Medical billing services must deal with additional complications in evaluating EHR options for their clients and service. If your clients cover a wide range of sizes and areas of medicine, you may have difficulty finding a single product that can meet a wide range of needs.
Your evaluation process needs to overlay the needs of your client base with the requirements of your medical billing organization and your EHR strategy:
Features for Clients
EHR products must provide charting tools to document patient services as well as workflow tools to manage patient visits and services. Additionally, medical practices need patient service tools to take advantage of the clinical information to manage and inform patients on care items. For example, you need a tool to identify patients who may be overdue for a pap smear as well as view open orders on the patient summary screen.
Features to Accommodate the Medical Billing Organization
In addition to interfacing with the EHR to provide demographic and appointment information and receiving charge information from the EHR, a medical billing friendly EHR solution should include features that will facilitate services for your practice clients.
The necessary features will depend on your client base as well as the services you would like to provide. For example, you may need a collaboration strategy with the EHR vendor to insure that the EHR product and your medical billing tools can interact with patients through a common patient portal: clinical issues would be routed to the EHR and administrative issues routed to your billing software.
Additionally, you should consider EHR management tools that will help you help clients succeed with an EHR. For example, you need management views of the clinical messages and workflow to advise your clients on workflow issues as well as overdue services items or unsigned notes. Such tools allow you to provide added value services to your clients and well earned additional revenue opportunities.
Working Relationship with the Vendor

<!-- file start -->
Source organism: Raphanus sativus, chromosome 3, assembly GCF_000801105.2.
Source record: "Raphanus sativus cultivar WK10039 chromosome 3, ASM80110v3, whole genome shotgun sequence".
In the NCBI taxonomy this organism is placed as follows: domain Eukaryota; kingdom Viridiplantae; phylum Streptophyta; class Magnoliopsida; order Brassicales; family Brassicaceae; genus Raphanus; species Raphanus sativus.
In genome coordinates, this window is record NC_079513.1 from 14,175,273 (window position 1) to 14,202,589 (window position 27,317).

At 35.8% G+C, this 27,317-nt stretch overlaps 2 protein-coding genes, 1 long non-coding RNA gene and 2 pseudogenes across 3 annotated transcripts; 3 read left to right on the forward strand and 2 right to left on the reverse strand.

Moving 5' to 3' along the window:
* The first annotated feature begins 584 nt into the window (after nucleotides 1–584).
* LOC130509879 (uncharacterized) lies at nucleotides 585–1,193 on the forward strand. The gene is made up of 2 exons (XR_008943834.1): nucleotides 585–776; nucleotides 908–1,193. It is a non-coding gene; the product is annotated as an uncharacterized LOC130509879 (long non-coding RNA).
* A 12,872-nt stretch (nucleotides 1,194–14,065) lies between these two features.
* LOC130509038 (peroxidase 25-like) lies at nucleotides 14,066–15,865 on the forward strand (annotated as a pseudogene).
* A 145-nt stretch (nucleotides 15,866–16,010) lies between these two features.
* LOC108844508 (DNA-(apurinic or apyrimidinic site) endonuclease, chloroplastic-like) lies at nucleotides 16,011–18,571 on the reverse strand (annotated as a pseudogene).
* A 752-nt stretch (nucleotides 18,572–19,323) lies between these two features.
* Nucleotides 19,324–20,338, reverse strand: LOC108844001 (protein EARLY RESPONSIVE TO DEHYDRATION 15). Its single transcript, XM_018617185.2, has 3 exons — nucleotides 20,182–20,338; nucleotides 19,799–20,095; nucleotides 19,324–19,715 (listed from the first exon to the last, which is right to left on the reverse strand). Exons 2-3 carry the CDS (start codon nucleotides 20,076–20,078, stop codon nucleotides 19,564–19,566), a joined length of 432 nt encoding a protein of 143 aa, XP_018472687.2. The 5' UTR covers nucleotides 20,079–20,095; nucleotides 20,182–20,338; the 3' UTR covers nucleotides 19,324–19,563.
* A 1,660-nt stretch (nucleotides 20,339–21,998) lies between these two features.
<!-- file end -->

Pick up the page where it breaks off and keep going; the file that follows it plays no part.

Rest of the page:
Not all EHR vendors are eager to work with medical billing services. In some cases, the EHR vendor has an RCM division that competes with your organization. In other cases, vendors sell the complete billing and EHR as a pair and seek to eliminate the need for your billing services. If you are interested in offering a combined product, that may be helpful. However, if you plan to continue use of your own billing software, then you will want to choose from the numerous stand alone EHR options that interface with other billing options.
EHRs can increase the added value of your coding and collection services. For example:
- Better access to the underlying patient notes and the EHR E&M coder will help you verify the code level and review ad hoc notes that could justify a higher E&M code.
- Access to the workflow tool may help you identify uncoded charges and services. For example, a patient who was routed to the radiology department should have a related charge.
- EHRs may allow your coders to provide audit and validation services that are not possible with a paper record.
You may also be able to provide added value EHR management services. For example, your billing service may provide first line EHR support and clinical end of day services to insure that the EHR is well maintained and managed. Your organization may also conduct monthly review sessions on EHR use and quality.
However, all of these options are contingent on the willingness and interest of the EHR vendor to work with your organization. Ideally, you should define your plan for EHR services and use that plan to refine your selection criteria and interactions with your EHR vendor prospects. You should discuss how the vendor will support the evolution of your EHR based services.
You will need to decide what level of EHR provisioning and support you plan to provide as well as the willingness of the vendor to accommodate your strategy. For example, you may wish to offer EHR hardware hosting and management services, but rely on the EHR vendor for product support.
Even with the best plans and strategy, working with an EHR and your medical billing software can be a challenge. For example, many EHR products do not effectively handle multiple entities within the same database. Thereby, you may need to set up a separate database for each client. Even more challenging, you may have a client that has several entities. For example, you may have a clinical client that has a related ASC or therapy entity. Many EHR vendors propose EHR setups that fail to adequately maintain a complete patient record for each entity.
You have a variety of strategic and tactical options to become involved in the EHR efforts of your current clients and use EHR services to attract new clients. For example:
- You could offer a wide range of general EHR advice, transition support, and/or product specific help to your clients,
- You can provide front line product training and support or assume a more passive role and rely on the EHR vendor for more EHR specific efforts.
Either way, you should have a strategy and plan to guide the evaluation of an EHR option that can meet the needs of your medical clients and help you help your clients achieve EHR success.
Ron Sterling (800-967-3028, www.sterling-solutions.com) publishes the popular EHR Blog Avoid-EHR-Disasters.blogspot.com, and authored the HIMSS Book of the Year Award winning Keys to EMR/EHR Success. He is an independent EHR consultant.